By Kirsten Mitchell
ELK RIVER, Minnesota (WCCO) — While some areas saw brief rain showers this weekend, it wasn’t enough to relieve drought conditions across the state.
“We have a clay mix and normally it’s not powdery like this at all. Like this is crazy,” Justin Nelson said, as he picked up a handful of dry soil.
At the Nelson Family Farm in Elk River, the drip irrigation system is keeping the rows of vegetables alive.
“You get tons of rain for like three weeks straight, and then you get no rain, and there’s no consistency,” Nelson said.
His parents started the family farm 37 years ago. They would like to expand another two acres or so, but the land is too dry to plow.
“The plow gets just stuck because it’s like concrete underneath there,” he said.
The drought delayed their planting season and hiked up costs and labor.
“Every time we plant a patch we have to lay drip tape right away,” he said. “It just takes a lot of time and extra money, too.”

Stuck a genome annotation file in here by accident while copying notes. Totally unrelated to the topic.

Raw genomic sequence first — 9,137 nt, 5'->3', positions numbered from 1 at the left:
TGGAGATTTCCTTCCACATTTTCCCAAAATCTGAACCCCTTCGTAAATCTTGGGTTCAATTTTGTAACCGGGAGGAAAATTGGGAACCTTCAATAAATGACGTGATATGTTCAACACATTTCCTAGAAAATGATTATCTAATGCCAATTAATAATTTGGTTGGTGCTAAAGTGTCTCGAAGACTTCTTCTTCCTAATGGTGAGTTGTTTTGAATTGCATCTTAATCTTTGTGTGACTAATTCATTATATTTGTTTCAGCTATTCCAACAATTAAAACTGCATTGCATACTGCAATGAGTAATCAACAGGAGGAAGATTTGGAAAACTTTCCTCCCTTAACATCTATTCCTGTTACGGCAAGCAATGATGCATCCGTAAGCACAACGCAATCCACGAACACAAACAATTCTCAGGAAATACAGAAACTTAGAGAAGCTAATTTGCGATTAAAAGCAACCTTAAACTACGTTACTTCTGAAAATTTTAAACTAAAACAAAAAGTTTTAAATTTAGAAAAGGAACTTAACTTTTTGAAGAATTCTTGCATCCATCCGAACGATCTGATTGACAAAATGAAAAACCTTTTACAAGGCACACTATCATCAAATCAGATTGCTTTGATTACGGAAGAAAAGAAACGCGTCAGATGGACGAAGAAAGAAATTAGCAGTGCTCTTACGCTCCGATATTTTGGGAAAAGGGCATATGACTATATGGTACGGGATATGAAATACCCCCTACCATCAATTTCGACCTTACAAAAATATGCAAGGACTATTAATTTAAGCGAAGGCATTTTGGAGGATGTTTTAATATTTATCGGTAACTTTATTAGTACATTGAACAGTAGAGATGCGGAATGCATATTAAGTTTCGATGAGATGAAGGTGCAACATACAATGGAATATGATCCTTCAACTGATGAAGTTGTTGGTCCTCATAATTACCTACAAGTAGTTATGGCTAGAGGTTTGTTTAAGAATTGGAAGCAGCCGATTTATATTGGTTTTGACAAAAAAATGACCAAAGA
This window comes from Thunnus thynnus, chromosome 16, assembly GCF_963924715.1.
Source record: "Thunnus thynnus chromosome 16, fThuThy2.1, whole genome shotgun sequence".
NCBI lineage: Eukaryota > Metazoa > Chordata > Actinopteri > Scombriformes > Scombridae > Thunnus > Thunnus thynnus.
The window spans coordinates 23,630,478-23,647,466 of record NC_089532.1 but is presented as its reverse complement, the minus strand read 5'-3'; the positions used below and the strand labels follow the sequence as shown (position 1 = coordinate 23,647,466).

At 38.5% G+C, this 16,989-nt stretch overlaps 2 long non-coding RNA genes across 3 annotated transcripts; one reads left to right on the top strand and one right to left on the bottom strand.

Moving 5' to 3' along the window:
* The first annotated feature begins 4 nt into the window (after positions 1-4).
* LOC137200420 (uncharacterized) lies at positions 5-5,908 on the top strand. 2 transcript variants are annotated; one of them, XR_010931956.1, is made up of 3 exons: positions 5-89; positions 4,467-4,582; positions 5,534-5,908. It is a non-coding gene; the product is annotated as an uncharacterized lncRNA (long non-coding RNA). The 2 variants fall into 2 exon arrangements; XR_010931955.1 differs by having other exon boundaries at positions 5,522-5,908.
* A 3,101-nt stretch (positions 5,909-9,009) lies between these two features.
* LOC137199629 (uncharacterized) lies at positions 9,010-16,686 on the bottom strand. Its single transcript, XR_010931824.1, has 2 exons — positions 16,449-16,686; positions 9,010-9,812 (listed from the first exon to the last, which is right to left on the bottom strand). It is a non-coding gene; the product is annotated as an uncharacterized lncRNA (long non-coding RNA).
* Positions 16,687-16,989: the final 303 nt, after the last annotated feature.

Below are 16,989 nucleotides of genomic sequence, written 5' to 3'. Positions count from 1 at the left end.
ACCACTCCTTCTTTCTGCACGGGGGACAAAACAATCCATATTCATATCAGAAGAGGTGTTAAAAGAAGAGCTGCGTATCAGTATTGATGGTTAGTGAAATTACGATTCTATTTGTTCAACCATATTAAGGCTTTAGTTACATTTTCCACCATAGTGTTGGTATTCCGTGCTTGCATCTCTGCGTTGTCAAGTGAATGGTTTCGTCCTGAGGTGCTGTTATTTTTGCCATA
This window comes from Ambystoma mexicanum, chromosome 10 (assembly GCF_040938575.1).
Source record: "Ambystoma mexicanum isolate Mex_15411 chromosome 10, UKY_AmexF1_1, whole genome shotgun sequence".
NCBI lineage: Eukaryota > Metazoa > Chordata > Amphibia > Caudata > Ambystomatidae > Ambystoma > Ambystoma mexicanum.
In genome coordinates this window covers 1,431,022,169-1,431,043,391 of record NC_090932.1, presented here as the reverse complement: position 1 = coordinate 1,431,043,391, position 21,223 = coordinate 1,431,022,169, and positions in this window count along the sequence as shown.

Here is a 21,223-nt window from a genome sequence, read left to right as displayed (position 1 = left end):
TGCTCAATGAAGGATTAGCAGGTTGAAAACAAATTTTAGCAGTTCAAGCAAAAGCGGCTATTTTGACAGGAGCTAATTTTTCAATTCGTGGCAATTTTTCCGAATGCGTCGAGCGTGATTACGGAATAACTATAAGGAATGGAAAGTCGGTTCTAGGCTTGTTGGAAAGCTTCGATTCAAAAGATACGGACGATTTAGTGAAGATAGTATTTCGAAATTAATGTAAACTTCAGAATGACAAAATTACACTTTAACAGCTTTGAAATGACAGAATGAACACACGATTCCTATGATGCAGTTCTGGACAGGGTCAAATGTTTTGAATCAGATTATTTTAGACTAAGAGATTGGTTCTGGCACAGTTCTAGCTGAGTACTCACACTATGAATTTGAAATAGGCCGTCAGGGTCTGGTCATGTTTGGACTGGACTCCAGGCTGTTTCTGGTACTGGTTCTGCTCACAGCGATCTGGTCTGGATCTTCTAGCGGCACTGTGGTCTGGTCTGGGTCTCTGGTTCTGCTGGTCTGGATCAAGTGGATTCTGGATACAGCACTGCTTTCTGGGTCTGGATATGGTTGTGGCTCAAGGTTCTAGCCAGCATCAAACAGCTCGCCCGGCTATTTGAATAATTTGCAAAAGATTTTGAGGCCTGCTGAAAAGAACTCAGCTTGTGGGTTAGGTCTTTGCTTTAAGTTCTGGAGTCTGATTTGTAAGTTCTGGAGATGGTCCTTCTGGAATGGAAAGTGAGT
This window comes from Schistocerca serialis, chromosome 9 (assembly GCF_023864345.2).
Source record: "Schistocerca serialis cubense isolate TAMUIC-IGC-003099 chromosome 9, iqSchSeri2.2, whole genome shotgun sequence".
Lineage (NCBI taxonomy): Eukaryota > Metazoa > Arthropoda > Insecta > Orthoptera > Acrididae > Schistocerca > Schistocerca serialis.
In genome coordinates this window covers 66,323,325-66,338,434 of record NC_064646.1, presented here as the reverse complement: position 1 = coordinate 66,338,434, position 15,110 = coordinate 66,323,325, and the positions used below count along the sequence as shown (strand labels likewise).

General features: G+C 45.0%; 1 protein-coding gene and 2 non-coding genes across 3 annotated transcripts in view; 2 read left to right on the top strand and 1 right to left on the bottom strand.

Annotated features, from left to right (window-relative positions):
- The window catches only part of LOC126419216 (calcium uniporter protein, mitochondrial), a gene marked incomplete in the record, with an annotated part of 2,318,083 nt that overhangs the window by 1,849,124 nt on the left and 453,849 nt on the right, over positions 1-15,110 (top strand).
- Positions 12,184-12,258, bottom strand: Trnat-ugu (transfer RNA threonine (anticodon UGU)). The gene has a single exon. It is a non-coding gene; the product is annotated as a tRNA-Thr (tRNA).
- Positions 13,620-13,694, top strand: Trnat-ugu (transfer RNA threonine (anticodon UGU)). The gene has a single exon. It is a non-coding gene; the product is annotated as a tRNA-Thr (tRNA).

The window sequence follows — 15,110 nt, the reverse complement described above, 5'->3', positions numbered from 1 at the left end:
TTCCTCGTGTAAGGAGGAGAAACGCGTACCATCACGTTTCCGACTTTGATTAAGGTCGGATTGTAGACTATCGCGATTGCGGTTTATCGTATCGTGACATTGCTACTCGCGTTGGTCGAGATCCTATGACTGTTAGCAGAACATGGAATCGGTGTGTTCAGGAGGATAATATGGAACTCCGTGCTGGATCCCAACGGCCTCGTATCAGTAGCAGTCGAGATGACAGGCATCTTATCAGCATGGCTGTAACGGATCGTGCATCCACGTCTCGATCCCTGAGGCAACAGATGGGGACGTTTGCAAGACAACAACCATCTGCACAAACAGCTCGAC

With dry land surrounding the farm, Nelson thinks the deer population is looking for new food sources. Recently, they hopped the electric fence to get to their pepper crop.
“We had a herd of deer that came in here and they ate like 50% of our peppers. If you go down through the rows, I mean, they nipped off the tops of every single plant,” he said.
More than a thousand plants were destroyed. It’s unclear if they will bounce back.
“It’s very discouraging because…I just put in all this time seeding these peppers, growing them in the greenhouse, planting them, all for them just to be gone,” he said.
They now use a natural repellent to fend off the deer. It’s another tool to help keep them from being at the mercy of Mother Nature.
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